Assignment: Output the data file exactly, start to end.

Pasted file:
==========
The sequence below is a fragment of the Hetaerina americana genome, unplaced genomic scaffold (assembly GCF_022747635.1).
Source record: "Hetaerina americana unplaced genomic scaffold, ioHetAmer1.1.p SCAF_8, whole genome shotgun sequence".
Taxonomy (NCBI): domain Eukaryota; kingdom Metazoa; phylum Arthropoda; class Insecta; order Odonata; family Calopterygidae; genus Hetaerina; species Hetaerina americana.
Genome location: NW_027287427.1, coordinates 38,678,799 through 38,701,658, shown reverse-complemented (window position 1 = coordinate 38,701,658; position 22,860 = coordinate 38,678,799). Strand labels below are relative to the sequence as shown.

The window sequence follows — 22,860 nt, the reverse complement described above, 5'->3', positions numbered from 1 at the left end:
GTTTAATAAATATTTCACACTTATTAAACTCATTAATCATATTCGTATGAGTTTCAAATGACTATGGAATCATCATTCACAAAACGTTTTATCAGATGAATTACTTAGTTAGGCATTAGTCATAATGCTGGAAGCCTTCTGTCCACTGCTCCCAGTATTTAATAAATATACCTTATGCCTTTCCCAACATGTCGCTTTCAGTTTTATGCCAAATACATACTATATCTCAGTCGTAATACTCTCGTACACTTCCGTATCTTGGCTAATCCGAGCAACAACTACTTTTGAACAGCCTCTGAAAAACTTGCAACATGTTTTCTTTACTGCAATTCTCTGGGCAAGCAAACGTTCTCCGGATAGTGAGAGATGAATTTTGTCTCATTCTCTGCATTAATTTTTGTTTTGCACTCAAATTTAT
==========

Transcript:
The sequence below is a fragment of the Hetaerina americana genome, unplaced genomic scaffold (assembly GCF_022747635.1).
Source record: "Hetaerina americana unplaced genomic scaffold, ioHetAmer1.1.p SCAF_8, whole genome shotgun sequence".
Taxonomy (NCBI): domain Eukaryota; kingdom Metazoa; phylum Arthropoda; class Insecta; order Odonata; family Calopterygidae; genus Hetaerina; species Hetaerina americana.
Genome location: NW_027287427.1, coordinates 38,678,799 through 38,701,658, shown reverse-complemented (window position 1 = coordinate 38,701,658; position 22,860 = coordinate 38,678,799). Strand labels below are relative to the sequence as shown.

The window sequence follows — 22,860 nt, the reverse complement described above, 5'->3', positions numbered from 1 at the left end:
GTTTAATAAATATTTCACACTTATTAAACTCATTAATCATATTCGTATGAGTTTCAAATGACTATGGAATCATCATTCACAAAACGTTTTATCAGATGAATTACTTAGTTAGGCATTAGTCATAATGCTGGAAGCCTTCTGTCCACTGCTCCCAGTATTTAATAAATATACCTTATGCCTTTCCCAACATGTCGCTTTCAGTTTTATGCCAAATACATACTATATCTCAGTCGTAATACTCTCGTACACTTCCGTATCTTGGCTAATCCGAGCAACAACTACTTTTGAACAGCCTCTGAAAAACTTGCAACATGTTTTCTTTACTGCAATTCTCTGGGCAAGCAAACGTTCTCCGGATAGTGAGAGATGAATTTTGTCTCATTCTCTGCATTAATTTTTGTTTTGCACTCAAATTTAT